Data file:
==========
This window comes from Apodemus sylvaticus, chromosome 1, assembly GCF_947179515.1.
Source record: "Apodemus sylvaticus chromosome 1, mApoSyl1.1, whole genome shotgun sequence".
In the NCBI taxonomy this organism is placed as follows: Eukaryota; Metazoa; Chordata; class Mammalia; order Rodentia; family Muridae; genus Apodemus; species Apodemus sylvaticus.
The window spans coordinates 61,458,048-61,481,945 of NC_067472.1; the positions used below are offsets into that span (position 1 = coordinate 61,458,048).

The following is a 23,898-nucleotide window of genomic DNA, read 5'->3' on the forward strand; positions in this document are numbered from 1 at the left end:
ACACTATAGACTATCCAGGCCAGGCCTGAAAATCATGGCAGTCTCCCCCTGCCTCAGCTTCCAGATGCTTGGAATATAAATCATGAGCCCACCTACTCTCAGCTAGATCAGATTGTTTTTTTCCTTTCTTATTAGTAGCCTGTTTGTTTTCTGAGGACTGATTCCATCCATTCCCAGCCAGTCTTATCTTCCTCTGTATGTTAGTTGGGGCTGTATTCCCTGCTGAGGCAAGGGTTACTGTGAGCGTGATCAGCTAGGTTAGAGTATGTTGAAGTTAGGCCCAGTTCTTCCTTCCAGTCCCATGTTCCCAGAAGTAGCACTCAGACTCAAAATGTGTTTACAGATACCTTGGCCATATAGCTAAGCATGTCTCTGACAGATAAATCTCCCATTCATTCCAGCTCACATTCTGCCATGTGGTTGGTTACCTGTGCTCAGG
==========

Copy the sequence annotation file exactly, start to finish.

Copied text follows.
This window comes from Apodemus sylvaticus, chromosome 1, assembly GCF_947179515.1.
Source record: "Apodemus sylvaticus chromosome 1, mApoSyl1.1, whole genome shotgun sequence".
In the NCBI taxonomy this organism is placed as follows: Eukaryota; Metazoa; Chordata; class Mammalia; order Rodentia; family Muridae; genus Apodemus; species Apodemus sylvaticus.
The window spans coordinates 61,458,048-61,481,945 of NC_067472.1; the positions used below are offsets into that span (position 1 = coordinate 61,458,048).

The following is a 23,898-nucleotide window of genomic DNA, read 5'->3' on the forward strand; positions in this document are numbered from 1 at the left end:
ACACTATAGACTATCCAGGCCAGGCCTGAAAATCATGGCAGTCTCCCCCTGCCTCAGCTTCCAGATGCTTGGAATATAAATCATGAGCCCACCTACTCTCAGCTAGATCAGATTGTTTTTTTCCTTTCTTATTAGTAGCCTGTTTGTTTTCTGAGGACTGATTCCATCCATTCCCAGCCAGTCTTATCTTCCTCTGTATGTTAGTTGGGGCTGTATTCCCTGCTGAGGCAAGGGTTACTGTGAGCGTGATCAGCTAGGTTAGAGTATGTTGAAGTTAGGCCCAGTTCTTCCTTCCAGTCCCATGTTCCCAGAAGTAGCACTCAGACTCAAAATGTGTTTACAGATACCTTGGCCATATAGCTAAGCATGTCTCTGACAGATAAATCTCCCATTCATTCCAGCTCACATTCTGCCATGTGGTTGGTTACCTGTGCTCAGG